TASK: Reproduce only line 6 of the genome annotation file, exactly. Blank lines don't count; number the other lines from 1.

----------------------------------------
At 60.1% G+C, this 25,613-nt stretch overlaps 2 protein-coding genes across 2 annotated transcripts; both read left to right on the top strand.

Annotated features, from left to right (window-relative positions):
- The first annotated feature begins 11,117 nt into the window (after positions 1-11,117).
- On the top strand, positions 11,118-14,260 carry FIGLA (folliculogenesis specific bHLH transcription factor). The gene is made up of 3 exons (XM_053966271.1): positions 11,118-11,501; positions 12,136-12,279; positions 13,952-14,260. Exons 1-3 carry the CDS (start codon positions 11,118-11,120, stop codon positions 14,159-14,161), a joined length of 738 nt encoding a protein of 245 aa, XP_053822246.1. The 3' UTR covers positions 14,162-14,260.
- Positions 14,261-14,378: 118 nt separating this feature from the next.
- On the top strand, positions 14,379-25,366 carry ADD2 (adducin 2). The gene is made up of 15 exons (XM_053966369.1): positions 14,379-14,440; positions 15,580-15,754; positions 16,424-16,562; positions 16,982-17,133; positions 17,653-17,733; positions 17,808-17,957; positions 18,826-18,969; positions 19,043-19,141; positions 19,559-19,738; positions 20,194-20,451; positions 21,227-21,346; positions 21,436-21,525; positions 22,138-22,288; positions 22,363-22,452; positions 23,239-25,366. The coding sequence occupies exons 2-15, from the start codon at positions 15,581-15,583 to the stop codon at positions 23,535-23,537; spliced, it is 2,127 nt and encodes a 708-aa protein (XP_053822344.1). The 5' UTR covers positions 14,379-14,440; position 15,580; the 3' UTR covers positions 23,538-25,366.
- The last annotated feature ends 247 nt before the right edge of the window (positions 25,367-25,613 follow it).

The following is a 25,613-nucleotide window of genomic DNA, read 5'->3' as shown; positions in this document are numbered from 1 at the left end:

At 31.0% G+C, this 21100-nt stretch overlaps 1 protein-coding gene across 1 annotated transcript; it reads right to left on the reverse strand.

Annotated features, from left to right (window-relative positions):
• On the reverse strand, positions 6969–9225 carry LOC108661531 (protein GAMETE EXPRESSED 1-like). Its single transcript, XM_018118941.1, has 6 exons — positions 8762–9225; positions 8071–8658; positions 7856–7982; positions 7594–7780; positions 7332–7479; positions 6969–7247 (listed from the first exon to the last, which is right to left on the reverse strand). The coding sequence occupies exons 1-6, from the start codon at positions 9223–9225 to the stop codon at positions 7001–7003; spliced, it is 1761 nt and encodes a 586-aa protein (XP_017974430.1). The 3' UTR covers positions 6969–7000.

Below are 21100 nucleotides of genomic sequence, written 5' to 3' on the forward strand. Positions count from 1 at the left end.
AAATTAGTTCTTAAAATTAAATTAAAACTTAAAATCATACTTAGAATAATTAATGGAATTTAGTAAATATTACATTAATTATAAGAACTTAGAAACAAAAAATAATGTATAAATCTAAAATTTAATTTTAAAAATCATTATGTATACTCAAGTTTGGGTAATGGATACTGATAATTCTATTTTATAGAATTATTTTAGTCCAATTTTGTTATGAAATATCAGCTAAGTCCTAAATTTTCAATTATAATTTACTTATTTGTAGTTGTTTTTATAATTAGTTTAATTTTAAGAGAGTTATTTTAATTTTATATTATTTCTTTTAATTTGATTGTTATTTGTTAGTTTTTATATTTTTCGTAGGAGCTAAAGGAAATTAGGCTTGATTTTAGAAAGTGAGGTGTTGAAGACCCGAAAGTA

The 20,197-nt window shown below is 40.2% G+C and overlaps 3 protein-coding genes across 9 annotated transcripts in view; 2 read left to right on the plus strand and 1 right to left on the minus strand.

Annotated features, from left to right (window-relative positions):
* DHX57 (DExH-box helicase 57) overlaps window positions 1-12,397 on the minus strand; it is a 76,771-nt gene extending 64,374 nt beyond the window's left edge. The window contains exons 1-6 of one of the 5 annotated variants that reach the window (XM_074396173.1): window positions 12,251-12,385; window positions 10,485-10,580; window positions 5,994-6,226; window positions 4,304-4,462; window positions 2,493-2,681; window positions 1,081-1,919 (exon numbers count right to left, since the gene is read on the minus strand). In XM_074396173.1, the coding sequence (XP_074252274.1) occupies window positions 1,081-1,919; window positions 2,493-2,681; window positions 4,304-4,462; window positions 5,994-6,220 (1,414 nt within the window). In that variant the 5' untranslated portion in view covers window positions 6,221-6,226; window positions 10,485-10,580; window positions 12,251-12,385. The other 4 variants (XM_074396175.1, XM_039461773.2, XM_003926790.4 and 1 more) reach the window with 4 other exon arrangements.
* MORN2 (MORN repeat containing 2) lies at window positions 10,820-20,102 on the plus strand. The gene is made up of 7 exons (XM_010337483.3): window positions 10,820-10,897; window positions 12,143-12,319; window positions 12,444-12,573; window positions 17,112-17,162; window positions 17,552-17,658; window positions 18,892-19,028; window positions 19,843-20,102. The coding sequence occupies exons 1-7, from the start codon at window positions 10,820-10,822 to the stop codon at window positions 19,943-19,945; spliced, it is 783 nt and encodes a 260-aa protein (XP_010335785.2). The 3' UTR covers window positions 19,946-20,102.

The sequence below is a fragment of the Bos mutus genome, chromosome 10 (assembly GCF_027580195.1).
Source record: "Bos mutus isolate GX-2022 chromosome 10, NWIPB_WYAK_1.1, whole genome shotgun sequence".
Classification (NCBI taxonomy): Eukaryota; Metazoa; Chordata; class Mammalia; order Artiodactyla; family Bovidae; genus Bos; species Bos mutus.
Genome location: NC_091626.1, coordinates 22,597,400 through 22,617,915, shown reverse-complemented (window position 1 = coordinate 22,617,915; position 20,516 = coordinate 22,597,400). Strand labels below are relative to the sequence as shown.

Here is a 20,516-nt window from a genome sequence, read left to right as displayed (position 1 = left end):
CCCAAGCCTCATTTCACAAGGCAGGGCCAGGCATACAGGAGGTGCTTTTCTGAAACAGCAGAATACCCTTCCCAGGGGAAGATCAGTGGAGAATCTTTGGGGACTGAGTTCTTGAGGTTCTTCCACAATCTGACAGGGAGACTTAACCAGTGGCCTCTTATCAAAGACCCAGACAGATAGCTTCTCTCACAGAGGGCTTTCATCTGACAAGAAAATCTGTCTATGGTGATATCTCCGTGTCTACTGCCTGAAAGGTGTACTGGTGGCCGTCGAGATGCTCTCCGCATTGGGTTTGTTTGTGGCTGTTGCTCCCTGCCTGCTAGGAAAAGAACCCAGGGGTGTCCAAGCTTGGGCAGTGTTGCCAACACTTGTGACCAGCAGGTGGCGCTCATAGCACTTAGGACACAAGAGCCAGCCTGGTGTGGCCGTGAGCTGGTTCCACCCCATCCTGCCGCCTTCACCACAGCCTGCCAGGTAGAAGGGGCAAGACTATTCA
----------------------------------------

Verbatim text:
- On the top strand, positions 14,379-25,366 carry ADD2 (adducin 2). The gene is made up of 15 exons (XM_053966369.1): positions 14,379-14,440; positions 15,580-15,754; positions 16,424-16,562; positions 16,982-17,133; positions 17,653-17,733; positions 17,808-17,957; positions 18,826-18,969; positions 19,043-19,141; positions 19,559-19,738; positions 20,194-20,451; positions 21,227-21,346; positions 21,436-21,525; positions 22,138-22,288; positions 22,363-22,452; positions 23,239-25,366. The coding sequence occupies exons 2-15, from the start codon at positions 15,581-15,583 to the stop codon at positions 23,535-23,537; spliced, it is 2,127 nt and encodes a 708-aa protein (XP_053822344.1). The 5' UTR covers positions 14,379-14,440; position 15,580; the 3' UTR covers positions 23,538-25,366.